It was 40 years ago today that I drove east into Boston in a white, right-hand drive post office van as Richard Nixon flew west out of Washington D.C. in a green Chinook Marine helicopter. At age 26 I was fleeing a failed marriage, while at 61 Nixon was exiting a disgraced presidency.
Neither the dishonored ex-prez or I had a plan or a job to speak of, and no prospects, either. But unlike Mr. Nixon I held the tidy confidence of my Baby Boom generation, the belief that ours was a crossroads cohort, fated to a new set of values espousing brotherhood, integrity and the like, and that, somehow, something would turn my way.
Reared in plenty we Boomers were a generation of comfortable contrarians, wearing our hair long and our understandings short. And though the Arab oil embargo would prove a harbinger of an increasingly intruding world, as I landed in the first home of my own choosing, I was debt free and open to whatever my new surroundings might throw my way.
That was the legacy bestowed by our parent’s war generation, freedom from a sundering student loan debt, and the need for only meager means to cover room and board. Our rent on Empire Street in 1974 was a mere $160/month for a two-bedroom, one-bath unit. As such, journeys of exploration were more easily mounted, and freedom was still a simple enough word for something left to seek.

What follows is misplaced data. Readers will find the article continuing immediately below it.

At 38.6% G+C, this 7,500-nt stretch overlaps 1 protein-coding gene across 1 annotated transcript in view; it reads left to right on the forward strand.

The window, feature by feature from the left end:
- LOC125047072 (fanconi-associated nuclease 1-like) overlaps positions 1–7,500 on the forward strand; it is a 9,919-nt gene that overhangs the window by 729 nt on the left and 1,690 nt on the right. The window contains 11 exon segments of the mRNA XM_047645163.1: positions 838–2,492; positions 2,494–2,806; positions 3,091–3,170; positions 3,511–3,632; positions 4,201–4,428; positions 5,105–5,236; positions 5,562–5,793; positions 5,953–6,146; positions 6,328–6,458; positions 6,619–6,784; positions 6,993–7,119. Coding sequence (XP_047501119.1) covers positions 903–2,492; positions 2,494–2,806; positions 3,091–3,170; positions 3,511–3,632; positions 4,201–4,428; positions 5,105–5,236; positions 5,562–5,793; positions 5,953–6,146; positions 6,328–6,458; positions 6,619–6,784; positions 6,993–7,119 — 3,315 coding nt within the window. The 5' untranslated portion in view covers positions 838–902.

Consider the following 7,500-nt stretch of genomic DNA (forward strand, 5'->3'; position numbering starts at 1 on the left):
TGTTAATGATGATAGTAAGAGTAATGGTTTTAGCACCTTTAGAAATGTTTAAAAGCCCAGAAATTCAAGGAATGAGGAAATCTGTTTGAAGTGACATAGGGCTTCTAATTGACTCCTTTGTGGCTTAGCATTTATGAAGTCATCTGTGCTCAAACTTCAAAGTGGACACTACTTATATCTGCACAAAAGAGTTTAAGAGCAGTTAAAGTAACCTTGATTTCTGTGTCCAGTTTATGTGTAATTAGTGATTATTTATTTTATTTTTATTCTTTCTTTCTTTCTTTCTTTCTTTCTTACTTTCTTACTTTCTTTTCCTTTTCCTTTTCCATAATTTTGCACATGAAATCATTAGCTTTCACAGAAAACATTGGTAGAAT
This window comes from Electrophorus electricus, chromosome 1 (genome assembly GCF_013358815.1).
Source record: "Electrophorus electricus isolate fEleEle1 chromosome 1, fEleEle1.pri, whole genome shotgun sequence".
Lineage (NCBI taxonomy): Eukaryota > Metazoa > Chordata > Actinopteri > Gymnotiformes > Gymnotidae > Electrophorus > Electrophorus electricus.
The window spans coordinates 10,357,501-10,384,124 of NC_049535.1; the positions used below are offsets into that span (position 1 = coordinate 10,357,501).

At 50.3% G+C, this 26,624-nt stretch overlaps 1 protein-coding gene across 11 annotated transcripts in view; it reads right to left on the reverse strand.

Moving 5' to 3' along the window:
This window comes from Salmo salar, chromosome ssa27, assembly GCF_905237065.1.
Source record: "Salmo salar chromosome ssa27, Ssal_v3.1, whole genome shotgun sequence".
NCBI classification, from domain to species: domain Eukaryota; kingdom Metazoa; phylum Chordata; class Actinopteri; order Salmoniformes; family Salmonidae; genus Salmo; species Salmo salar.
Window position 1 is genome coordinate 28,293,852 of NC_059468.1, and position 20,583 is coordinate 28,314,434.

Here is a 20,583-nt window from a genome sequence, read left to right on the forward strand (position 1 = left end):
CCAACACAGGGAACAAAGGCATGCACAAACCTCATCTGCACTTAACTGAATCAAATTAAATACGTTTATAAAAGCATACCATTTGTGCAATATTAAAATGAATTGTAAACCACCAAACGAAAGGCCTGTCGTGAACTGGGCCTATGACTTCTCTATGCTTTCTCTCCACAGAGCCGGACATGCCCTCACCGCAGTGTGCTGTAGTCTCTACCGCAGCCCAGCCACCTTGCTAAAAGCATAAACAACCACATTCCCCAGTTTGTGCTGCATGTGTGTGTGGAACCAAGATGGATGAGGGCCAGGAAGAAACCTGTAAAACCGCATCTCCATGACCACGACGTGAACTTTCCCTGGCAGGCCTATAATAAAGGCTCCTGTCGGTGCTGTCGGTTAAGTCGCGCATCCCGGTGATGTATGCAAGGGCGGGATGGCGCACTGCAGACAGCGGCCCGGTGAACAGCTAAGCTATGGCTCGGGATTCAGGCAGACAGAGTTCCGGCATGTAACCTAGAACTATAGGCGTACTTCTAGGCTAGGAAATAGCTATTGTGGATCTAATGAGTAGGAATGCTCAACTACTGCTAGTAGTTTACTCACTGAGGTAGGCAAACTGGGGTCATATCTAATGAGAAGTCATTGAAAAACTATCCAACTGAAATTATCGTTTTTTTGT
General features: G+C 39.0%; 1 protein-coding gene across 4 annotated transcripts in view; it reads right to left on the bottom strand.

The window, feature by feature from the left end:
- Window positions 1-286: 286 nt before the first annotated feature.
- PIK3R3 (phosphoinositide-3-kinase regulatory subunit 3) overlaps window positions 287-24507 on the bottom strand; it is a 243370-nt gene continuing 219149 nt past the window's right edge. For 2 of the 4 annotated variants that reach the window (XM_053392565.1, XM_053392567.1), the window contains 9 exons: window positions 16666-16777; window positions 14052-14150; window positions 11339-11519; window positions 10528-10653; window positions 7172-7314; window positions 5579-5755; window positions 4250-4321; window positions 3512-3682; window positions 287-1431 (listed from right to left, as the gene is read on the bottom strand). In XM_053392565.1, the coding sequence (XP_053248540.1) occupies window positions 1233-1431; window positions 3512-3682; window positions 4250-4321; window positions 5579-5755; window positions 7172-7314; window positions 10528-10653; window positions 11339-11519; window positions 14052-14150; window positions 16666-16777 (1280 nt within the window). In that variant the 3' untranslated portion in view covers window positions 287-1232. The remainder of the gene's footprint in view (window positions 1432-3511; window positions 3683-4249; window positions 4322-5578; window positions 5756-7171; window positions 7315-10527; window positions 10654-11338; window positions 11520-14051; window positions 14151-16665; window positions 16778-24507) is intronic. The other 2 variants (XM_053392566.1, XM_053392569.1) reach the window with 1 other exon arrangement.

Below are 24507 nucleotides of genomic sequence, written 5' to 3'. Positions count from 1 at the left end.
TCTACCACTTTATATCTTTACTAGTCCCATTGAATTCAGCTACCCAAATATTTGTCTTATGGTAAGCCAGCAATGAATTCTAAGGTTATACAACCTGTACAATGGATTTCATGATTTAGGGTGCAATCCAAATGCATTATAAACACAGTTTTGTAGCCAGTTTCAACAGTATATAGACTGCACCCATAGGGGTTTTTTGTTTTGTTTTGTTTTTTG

And so, after nearly completing my history degree at Washington University, I had packed up my meager possessions and driven halfway across country in search of a second act.
It had taken me two days to drive 1178 miles east from my hometown of St. Louis, Missouri, and as I pulled up in front of 61 Empire Street in the Allston section of Boston, the Allman Brothers hit Ramblin’ Man poured from my stereo like an ally of the warm summer sun.
My new home lay about a mile north of Harvard Square just a block off the Mass Turnpike. Up on the corner sat the Merit Gas station on North Harvard Street where I had worked part-time the previous fall to make ends meet. But that was during a five-month visit. This time I was here to stay, so there would be no gas station work for me.
Now, as I turned off the sturdy slant-six motor of my reconverted van, my new roommate, Patrick, bounded down the stoop with a joint fired up.
“Hey, Reavis!” he said, extending the sweet-scented memory cleanser to me from behind a wide grin. “Welcome to Boston.” Continue reading